The Battleby Patrick Rambaud Translated from French by Will Hobson
“History writ large, bold, vivid, and real: mesmerizing and authentic.” –Kirkus Reviews (starred review)
“History writ large, bold, vivid, and real: mesmerizing and authentic.” –Kirkus Reviews (starred review)
The Battle is a brilliant, compelling novel about the Battle of Essling, Napoleon’s first major defeat on land. The book opens on May 16, 1809, as Napoleon’s forces confront the assembled armies of the Austro-Hungarian Empire at Essling, just outside Vienna. Angered by the Austrians’ challenge to his rule over their land, the French emperor expects a quick victory. Napoleon and his troops soon find, however, that their tactics are not suited to the wide-open Austrian plains as the battle descends into a forty-eight-hour maelstrom of terror and butchery.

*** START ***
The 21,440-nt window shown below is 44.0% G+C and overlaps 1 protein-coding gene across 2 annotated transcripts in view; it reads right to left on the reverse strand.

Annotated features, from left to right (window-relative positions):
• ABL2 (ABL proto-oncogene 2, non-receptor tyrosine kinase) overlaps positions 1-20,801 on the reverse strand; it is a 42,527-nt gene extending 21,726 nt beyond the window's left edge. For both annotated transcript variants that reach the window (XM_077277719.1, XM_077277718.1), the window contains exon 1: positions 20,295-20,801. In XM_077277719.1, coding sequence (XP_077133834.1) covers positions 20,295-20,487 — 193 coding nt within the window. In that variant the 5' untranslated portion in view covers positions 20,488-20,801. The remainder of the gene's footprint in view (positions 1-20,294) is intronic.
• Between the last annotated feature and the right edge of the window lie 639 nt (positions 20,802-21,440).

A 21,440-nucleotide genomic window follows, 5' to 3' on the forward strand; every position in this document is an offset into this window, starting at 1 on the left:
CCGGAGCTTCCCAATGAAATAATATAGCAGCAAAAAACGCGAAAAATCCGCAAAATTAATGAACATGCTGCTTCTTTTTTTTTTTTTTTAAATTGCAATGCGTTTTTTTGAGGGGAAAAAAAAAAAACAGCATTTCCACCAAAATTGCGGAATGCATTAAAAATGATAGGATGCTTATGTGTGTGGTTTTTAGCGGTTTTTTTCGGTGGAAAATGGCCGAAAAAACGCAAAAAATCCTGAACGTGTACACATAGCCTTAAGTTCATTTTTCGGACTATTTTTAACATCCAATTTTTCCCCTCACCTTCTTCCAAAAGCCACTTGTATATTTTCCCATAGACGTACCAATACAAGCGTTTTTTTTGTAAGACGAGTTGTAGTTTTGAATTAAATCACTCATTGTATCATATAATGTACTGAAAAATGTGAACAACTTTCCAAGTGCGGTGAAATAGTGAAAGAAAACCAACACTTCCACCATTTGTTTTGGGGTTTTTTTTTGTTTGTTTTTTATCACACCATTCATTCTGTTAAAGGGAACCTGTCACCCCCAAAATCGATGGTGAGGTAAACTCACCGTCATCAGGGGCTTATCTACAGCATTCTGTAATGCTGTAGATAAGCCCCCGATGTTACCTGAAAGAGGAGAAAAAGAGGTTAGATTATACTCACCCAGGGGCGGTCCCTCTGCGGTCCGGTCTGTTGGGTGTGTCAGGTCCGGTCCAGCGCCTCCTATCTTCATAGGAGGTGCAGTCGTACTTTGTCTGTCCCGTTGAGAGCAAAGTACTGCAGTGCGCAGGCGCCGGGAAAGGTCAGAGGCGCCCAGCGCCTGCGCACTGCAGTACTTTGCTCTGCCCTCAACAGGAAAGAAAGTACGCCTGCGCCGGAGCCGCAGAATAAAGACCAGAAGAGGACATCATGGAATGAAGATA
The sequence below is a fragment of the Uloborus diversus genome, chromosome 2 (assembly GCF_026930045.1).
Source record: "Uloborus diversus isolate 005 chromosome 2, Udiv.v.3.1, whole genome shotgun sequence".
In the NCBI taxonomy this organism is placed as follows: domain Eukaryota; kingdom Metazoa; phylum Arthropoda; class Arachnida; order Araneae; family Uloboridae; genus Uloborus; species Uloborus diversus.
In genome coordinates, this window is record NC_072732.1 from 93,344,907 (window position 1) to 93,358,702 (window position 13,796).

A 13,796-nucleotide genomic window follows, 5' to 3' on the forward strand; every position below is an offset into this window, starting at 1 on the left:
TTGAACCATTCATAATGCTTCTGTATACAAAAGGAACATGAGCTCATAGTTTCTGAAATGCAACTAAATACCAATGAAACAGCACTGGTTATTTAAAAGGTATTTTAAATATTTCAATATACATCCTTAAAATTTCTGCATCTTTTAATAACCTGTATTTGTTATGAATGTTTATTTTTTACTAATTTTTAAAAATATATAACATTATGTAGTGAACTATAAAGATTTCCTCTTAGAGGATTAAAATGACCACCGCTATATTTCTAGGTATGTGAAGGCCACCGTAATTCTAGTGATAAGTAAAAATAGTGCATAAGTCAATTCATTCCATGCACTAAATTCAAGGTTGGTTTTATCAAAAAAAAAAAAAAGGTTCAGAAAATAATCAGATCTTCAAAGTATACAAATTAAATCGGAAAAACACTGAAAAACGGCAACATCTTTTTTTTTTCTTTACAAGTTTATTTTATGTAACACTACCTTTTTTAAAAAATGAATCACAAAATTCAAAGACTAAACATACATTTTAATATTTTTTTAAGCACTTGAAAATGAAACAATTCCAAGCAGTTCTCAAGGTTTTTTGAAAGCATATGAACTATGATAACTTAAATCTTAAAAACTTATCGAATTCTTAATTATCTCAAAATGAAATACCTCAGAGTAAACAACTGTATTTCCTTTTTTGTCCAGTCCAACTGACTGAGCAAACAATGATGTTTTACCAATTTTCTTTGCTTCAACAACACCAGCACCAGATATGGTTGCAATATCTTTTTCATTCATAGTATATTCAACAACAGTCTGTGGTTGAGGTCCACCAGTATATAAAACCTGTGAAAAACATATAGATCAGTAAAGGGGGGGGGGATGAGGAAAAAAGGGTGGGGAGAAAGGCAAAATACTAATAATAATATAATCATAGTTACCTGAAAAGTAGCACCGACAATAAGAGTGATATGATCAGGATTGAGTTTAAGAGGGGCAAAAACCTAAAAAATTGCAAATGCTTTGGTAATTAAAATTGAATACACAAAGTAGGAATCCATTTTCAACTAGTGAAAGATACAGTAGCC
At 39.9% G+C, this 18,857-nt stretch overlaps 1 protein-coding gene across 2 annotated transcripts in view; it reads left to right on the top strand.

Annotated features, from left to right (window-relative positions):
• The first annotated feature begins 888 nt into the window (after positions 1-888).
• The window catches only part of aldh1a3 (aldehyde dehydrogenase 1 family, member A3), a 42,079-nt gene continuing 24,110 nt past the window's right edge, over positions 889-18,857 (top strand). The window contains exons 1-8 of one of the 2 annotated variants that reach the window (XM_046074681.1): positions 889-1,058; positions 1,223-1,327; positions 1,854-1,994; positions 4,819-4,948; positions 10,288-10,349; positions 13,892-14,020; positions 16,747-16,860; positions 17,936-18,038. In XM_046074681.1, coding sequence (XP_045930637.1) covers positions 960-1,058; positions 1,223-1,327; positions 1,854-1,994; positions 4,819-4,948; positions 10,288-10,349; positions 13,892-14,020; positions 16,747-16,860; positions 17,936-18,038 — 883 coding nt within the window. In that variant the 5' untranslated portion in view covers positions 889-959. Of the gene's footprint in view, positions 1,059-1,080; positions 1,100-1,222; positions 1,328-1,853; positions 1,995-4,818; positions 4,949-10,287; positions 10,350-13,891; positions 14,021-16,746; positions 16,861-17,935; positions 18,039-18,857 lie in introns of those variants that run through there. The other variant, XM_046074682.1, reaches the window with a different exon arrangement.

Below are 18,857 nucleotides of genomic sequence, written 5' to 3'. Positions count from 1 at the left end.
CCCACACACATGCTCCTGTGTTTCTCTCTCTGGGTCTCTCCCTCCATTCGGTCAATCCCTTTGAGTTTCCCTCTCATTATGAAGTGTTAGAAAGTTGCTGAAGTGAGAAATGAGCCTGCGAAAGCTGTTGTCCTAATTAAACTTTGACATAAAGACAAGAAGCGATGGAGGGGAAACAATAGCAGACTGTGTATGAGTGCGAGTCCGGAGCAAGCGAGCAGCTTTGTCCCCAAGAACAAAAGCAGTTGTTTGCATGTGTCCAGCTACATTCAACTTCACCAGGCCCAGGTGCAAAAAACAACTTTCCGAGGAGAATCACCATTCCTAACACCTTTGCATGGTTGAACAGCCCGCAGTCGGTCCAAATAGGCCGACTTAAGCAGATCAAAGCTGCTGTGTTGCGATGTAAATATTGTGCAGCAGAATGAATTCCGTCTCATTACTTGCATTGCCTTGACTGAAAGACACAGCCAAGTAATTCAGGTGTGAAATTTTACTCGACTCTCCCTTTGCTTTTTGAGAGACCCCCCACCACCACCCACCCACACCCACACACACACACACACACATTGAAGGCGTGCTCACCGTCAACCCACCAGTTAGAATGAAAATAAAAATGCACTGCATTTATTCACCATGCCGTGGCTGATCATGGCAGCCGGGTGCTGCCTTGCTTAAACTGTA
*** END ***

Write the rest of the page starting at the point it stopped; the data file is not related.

Using long-overlooked research notes compiled by Honore de Balzac, who always wanted to write the novel but never moved beyond the research stage, Patrick Rambaud has re-created the confrontation in all its pageantry, violence, and chaos. He brings to life the real people of the time, from the lowest-ranked soldiers to the famous marshals to Napoleon himself. These characters take on a breathtaking immediacy as they struggle to cope with the bloodshed and confusion around them.
“A colorful, exciting story of Napoleon’s first major defeat on land. . . . A powerful historical novel.” –Lee Milazzo, Dallas Morning News
“History writ large, bold, vivid, and real: mesmerizing and authentic.” –Kirkus Reviews (starred review)